Regional News — January 9, 2017 at 4:31 pm — Updated: January 9, 2017 at 6:21 pm

Convicted rail boss ‘unfit’ to hold HGV licence

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A North Wales businessman convicted of the manslaughter of four track workers in Cumbria has been refused an operator’s licence to run HGVs.

Mark Connolly was jailed after a runaway wagon struck engineers working on the West Coast Main Line at Tebay in February 2004.

The Traffic Commissioner for Wales has deemed the 55 year-old unfit to hold a licence to run vehicles from the Greenfield Industrial Estate in Holywell. Nick Jones said he was ”wholly unimpressed” by Connolly’s conduct and his standards fell ”woefully short”.

A public inquiry held in Welshpool last month heard Connolly, now based in Rhyl, had tried to cut costs by disconnecting two hydraulic brakes from the wagon instead of repairing them. His company had been subcontracted with maintenance firm Carillion, which was working on upgrading the rail network.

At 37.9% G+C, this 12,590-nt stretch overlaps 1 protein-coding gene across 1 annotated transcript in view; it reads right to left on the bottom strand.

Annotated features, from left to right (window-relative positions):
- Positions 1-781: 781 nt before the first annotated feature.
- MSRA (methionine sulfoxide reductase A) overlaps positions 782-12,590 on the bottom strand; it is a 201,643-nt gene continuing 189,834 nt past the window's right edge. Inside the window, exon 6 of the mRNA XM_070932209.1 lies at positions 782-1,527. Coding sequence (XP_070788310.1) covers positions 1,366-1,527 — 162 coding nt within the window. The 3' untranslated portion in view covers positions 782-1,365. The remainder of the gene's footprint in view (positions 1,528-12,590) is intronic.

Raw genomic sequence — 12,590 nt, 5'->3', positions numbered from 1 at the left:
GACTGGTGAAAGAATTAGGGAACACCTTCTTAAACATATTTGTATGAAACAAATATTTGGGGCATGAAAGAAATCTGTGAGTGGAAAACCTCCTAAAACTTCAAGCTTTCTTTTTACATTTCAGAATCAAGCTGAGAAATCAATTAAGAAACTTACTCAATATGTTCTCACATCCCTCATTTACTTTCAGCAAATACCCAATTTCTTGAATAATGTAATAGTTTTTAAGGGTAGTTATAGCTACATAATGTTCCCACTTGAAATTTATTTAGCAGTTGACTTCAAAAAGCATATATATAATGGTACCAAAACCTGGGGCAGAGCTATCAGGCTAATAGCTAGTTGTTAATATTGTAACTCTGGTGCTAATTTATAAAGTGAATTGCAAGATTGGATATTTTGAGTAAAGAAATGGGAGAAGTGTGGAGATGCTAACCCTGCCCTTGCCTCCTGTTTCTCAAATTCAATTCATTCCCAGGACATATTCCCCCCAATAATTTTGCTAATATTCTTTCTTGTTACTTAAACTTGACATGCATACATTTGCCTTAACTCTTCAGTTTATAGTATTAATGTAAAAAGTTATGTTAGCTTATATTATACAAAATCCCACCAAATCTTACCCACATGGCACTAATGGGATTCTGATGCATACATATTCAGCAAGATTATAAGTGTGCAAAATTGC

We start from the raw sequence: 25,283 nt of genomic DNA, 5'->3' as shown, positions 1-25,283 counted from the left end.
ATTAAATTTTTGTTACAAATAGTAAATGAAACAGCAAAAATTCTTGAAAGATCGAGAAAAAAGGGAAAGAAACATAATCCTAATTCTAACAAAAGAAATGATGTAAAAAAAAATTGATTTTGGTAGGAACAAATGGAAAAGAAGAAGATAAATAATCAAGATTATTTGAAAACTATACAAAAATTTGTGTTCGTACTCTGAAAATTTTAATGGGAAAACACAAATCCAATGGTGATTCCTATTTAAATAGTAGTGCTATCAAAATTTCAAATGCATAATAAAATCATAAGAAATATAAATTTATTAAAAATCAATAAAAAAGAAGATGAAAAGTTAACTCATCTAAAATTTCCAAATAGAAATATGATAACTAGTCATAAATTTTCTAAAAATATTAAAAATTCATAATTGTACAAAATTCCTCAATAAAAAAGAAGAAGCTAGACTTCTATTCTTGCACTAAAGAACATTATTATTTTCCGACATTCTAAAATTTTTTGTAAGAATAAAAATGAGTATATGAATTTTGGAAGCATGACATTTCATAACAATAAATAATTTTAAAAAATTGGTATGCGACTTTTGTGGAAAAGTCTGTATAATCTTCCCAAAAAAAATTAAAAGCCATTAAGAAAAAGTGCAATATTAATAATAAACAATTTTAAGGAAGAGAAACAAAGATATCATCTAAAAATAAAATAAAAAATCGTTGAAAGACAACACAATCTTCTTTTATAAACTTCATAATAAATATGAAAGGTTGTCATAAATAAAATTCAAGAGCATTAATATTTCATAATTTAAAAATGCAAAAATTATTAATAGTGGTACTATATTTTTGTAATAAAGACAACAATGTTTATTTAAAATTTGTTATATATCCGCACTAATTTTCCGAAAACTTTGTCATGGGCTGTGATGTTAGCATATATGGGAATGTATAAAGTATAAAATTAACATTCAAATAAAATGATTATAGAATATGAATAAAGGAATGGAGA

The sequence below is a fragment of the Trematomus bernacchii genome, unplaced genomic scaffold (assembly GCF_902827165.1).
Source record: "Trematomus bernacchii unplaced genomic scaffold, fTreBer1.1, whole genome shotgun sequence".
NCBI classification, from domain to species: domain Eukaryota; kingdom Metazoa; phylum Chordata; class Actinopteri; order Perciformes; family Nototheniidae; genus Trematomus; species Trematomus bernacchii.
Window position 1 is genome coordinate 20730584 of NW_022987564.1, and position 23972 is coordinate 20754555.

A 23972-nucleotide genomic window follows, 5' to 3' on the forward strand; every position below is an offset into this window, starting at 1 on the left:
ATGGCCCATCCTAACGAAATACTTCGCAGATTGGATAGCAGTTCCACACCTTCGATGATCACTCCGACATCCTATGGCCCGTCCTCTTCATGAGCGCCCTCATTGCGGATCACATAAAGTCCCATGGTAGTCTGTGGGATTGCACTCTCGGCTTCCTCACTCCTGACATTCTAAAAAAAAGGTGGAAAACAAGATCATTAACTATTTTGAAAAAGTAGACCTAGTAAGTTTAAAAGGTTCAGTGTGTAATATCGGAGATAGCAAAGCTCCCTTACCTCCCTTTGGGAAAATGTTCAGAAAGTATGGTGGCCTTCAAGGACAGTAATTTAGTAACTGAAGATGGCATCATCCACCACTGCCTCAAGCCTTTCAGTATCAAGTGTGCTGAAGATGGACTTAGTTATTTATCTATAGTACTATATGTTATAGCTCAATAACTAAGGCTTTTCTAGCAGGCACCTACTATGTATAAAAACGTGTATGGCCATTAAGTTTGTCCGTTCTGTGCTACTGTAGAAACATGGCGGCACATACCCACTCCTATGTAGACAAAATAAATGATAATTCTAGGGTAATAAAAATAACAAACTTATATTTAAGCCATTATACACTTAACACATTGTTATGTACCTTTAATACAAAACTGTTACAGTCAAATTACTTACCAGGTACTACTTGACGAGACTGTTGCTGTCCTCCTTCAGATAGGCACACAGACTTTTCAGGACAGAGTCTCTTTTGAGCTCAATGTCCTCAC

At Newcastle Crown Court in 2006, he was convicted four times for the manslaughter of Colin Buckley (49), Darren Burgess (30), Chris Waters (53) and Gary Tindall (46). His nine year prison sentence was reduced to seven on appeal – he served five years on licence upon his release in 2008.

Last May, he had been stopped by the DVSA after he was caught operating an HGV on the A4087 in Bangor without a licence or permission. Connolly had claimed he was carrying out recovery work and did not need a licence, but the authority found his truck was no different to a general haulage vehicle.

During the inquiry, Connolly had claimed that although he had been running HGVs at the time of the Tebay tragedy, his new business would be a very different operation.

In his written conclusion, the commissioner ruled: ”It is clear that the convictions resulting in four separate seven-year prison sentences for manslaughter arose from his business that included HGV transport. Mark Connolly’s approach to a highly dangerous safety critical environment demonstrated the grossest of negligence.”

Mr Jones added that because Connolly had held a licence before his convictions, he should have been aware of the requirements – his fitness to hold a licence again was affected because the convictions were not spent.

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